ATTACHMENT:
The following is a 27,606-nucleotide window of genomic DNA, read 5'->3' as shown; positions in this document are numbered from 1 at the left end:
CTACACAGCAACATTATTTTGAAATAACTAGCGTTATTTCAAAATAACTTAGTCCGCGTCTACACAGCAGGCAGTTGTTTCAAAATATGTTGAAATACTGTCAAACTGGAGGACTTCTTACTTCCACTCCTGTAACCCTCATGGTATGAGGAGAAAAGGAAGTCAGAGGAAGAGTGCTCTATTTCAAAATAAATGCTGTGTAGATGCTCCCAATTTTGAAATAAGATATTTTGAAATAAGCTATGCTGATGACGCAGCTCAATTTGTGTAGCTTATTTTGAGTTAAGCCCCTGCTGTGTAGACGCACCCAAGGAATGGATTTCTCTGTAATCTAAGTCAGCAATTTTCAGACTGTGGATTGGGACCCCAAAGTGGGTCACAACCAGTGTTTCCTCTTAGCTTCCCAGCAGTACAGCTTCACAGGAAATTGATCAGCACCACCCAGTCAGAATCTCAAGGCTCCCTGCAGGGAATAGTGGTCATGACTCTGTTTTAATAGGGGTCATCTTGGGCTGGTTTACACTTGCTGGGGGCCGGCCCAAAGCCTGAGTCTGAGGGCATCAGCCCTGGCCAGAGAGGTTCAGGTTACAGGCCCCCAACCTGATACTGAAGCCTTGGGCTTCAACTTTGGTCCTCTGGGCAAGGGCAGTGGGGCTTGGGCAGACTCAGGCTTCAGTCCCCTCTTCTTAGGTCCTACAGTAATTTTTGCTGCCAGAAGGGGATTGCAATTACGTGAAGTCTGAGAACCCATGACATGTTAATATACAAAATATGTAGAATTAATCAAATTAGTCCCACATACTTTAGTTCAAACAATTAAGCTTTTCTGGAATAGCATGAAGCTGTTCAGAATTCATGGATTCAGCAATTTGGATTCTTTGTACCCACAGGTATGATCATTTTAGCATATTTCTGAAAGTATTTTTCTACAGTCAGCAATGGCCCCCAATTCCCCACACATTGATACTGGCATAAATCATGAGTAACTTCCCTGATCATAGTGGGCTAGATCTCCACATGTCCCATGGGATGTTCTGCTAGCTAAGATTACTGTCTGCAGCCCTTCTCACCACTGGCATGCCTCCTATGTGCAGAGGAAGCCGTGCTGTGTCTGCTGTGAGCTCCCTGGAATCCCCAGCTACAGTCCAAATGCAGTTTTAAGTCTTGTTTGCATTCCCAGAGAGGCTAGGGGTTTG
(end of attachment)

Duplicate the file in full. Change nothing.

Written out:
The following is a 27,606-nucleotide window of genomic DNA, read 5'->3' as shown; positions in this document are numbered from 1 at the left end:
CTACACAGCAACATTATTTTGAAATAACTAGCGTTATTTCAAAATAACTTAGTCCGCGTCTACACAGCAGGCAGTTGTTTCAAAATATGTTGAAATACTGTCAAACTGGAGGACTTCTTACTTCCACTCCTGTAACCCTCATGGTATGAGGAGAAAAGGAAGTCAGAGGAAGAGTGCTCTATTTCAAAATAAATGCTGTGTAGATGCTCCCAATTTTGAAATAAGATATTTTGAAATAAGCTATGCTGATGACGCAGCTCAATTTGTGTAGCTTATTTTGAGTTAAGCCCCTGCTGTGTAGACGCACCCAAGGAATGGATTTCTCTGTAATCTAAGTCAGCAATTTTCAGACTGTGGATTGGGACCCCAAAGTGGGTCACAACCAGTGTTTCCTCTTAGCTTCCCAGCAGTACAGCTTCACAGGAAATTGATCAGCACCACCCAGTCAGAATCTCAAGGCTCCCTGCAGGGAATAGTGGTCATGACTCTGTTTTAATAGGGGTCATCTTGGGCTGGTTTACACTTGCTGGGGGCCGGCCCAAAGCCTGAGTCTGAGGGCATCAGCCCTGGCCAGAGAGGTTCAGGTTACAGGCCCCCAACCTGATACTGAAGCCTTGGGCTTCAACTTTGGTCCTCTGGGCAAGGGCAGTGGGGCTTGGGCAGACTCAGGCTTCAGTCCCCTCTTCTTAGGTCCTACAGTAATTTTTGCTGCCAGAAGGGGATTGCAATTACGTGAAGTCTGAGAACCCATGACATGTTAATATACAAAATATGTAGAATTAATCAAATTAGTCCCACATACTTTAGTTCAAACAATTAAGCTTTTCTGGAATAGCATGAAGCTGTTCAGAATTCATGGATTCAGCAATTTGGATTCTTTGTACCCACAGGTATGATCATTTTAGCATATTTCTGAAAGTATTTTTCTACAGTCAGCAATGGCCCCCAATTCCCCACACATTGATACTGGCATAAATCATGAGTAACTTCCCTGATCATAGTGGGCTAGATCTCCACATGTCCCATGGGATGTTCTGCTAGCTAAGATTACTGTCTGCAGCCCTTCTCACCACTGGCATGCCTCCTATGTGCAGAGGAAGCCGTGCTGTGTCTGCTGTGAGCTCCCTGGAATCCCCAGCTACAGTCCAAATGCAGTTTTAAGTCTTGTTTGCATTCCCAGAGAGGCTAGGGGTTTG